Why inclusive language is important

Inclusive language is key to making people feel valued, appreciated and understood in the workplace and beyond. Understand the why and how to make sure you're communicating as inclusively as possible.

If you’ve ever had a friend say “you can’t say that!”, then you might have been using language that was not inclusive. Language is constantly evolving, and people are more aware than ever that words can have wide ranging impacts on communities. Sometimes trying to use inclusive language can be tricky, particularly if you’re not sure where to begin, or don’t want to offend anyone accidentally. Ultimately it’s better to try and learn from any mistakes you make than not try at all. We have put together some key information about inclusive language to get you started. 


What is inclusive language?

The Collins Dictionary defines inclusive language as “language that avoids the use of certain expressions or words that might be considered to exclude particular groups of people”. Inclusive language is identity first language that works against stereotypes and respects a persons sense of self, community and place in the world. 


Why is inclusive language important?

People feel included

As the term suggests, the use of inclusive language helps to make sure everyone feels included. Being involved in something is more than just being there. It is being able to take part equally, with the same access to information and the same consideration. Even when you don’t identify as part of a group of people, using inclusive language helps to ensure that everyone can participate equally.

An example of this would be asking a person with disability whether they prefer person first or identity first language and then incorporating this into the language you use. For a person who is neurodiverse, you may ask if they are comfortable with sarcastic humour. If they are, you can use sarcasm and know they won’t feel like they’re left out of an inside joke.

It becomes the norm

It’s hard to picture that 20 years ago smartphones didn’t exist, but now we can’t live without them! Change takes time, but when everyone uses inclusive language, it becomes the norm. It’s no longer foreign to people, but something that is naturally integrated into every conversation. When it becomes the norm, it also helps to break down stereotypes and increase understanding. 

An example of this is the evolution of many masculine words like “mankind”, into more gender neutral terms like “humankind”. “People with disability” is now much more widely accepted than “special needs” or “handicapped”. 

Four people on yellow background looking at each other and smiling

It makes communication easier

Have you ever had that embarrassing moment where you’ve completely missed a joke because you didn’t know someone was being sarcastic? Inclusive language isn’t just what you say, it’s how you say it. Using inclusive language helps to put a stop to miscommunication and misunderstanding. Knowing how someone communicates and how they identify makes understanding one another much easier. 

For example, for someone who is neurodiverse, it can be a challenge knowing when something is a joke or not. Make sure you’re not assuming people will automatically understand your intentions, even if they’re good. When communicating with someone with intellectual disability, use simple and clear language. Make sure you’re including the key information so everyone is on the same page.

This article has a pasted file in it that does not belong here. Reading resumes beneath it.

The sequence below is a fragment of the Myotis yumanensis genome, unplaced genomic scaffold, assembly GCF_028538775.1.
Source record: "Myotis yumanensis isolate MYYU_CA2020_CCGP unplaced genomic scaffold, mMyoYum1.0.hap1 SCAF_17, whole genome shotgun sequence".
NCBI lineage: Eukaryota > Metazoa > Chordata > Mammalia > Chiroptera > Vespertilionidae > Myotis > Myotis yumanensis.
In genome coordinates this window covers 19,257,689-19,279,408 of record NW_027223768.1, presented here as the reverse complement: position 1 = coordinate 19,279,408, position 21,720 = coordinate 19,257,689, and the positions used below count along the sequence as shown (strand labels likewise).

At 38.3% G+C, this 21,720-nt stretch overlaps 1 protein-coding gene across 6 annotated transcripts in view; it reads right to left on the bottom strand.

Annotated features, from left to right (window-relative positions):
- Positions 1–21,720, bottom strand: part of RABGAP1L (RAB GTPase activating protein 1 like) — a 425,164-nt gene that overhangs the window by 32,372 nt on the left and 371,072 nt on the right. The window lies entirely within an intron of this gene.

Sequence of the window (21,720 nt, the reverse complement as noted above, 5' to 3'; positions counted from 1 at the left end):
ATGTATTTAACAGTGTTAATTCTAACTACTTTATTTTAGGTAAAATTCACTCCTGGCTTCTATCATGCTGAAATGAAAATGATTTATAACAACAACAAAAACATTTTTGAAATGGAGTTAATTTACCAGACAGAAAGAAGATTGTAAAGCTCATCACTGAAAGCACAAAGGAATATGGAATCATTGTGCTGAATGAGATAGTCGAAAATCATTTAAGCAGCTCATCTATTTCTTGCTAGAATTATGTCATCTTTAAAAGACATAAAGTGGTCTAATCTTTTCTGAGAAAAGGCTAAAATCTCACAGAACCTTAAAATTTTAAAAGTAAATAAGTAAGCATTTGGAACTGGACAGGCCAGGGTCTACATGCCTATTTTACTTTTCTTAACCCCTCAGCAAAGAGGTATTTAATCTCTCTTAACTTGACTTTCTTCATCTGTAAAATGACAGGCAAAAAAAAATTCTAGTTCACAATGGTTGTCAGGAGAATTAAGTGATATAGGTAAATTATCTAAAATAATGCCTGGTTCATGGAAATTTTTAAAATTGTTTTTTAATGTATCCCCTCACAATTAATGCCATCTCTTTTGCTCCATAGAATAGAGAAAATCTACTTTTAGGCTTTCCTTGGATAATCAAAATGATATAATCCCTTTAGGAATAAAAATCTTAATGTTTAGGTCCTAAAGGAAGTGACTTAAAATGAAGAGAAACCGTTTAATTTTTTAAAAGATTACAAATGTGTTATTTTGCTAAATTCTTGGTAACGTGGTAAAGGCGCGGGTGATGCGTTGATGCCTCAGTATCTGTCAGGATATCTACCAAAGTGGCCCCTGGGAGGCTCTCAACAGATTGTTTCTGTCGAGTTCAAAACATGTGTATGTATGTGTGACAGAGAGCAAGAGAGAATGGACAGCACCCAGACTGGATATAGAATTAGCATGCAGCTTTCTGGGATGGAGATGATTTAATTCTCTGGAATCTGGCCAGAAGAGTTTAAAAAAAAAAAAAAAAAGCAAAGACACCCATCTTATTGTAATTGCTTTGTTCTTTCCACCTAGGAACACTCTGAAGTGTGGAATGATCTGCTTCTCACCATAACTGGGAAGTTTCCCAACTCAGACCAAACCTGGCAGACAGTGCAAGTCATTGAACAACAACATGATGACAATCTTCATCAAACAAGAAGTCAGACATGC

Inclusive language is important to ensure that everyone understands the meaning and purpose behind what you’re saying.

It recognises people’s value

We all want to feel considered and respected, and people with disability are no different. Using inclusive language shows people that you appreciate people for who they are. It shows that you recognise someone’s value as an individual and as a member of a community. In the workplace, this can be equal access to information by making sure communication is accessible. For example, you could send the meeting topics out in advance for someone who is neurodiverse to work through in their own time. Or you could politely correct people who use non-inclusive language. 

Another example would be using the term “person with disability” instead of “handicapped”. You are recognising that the person has disability, but that they also have a lot more to offer society beyond it; their disability is simply one part of them, not all of them.

No one is perfect and making mistakes is ok. People appreciate when you try and use inclusive language, even when it’s not always 100% correct. The most important thing is that you learn from your mistakes and respect people’s preferences. 

How Can You Use Inclusive Language?

Everyone has different preferences when it comes to language. The best way of understanding how best to communicate with someone is to ask them. Asking someone how they prefer to communicate takes away the need to guess.

The Field also offers an Inclusive Language Tool that allows employers to check the language in their profiles, job posts and resources to make sure it’s the most inclusive it can be. You can also sign in to the Field to access the Disability Inclusive Communication workshop via the Learning hub. 

Check out some more of our great blogs:

  1.  Inclusive Employer profiles: the why and how
  2.  5 tips for a more disability inclusive workplace
  3.  5 ways to get the accessibility conversation started
  4.  Learn about disability from people with disability


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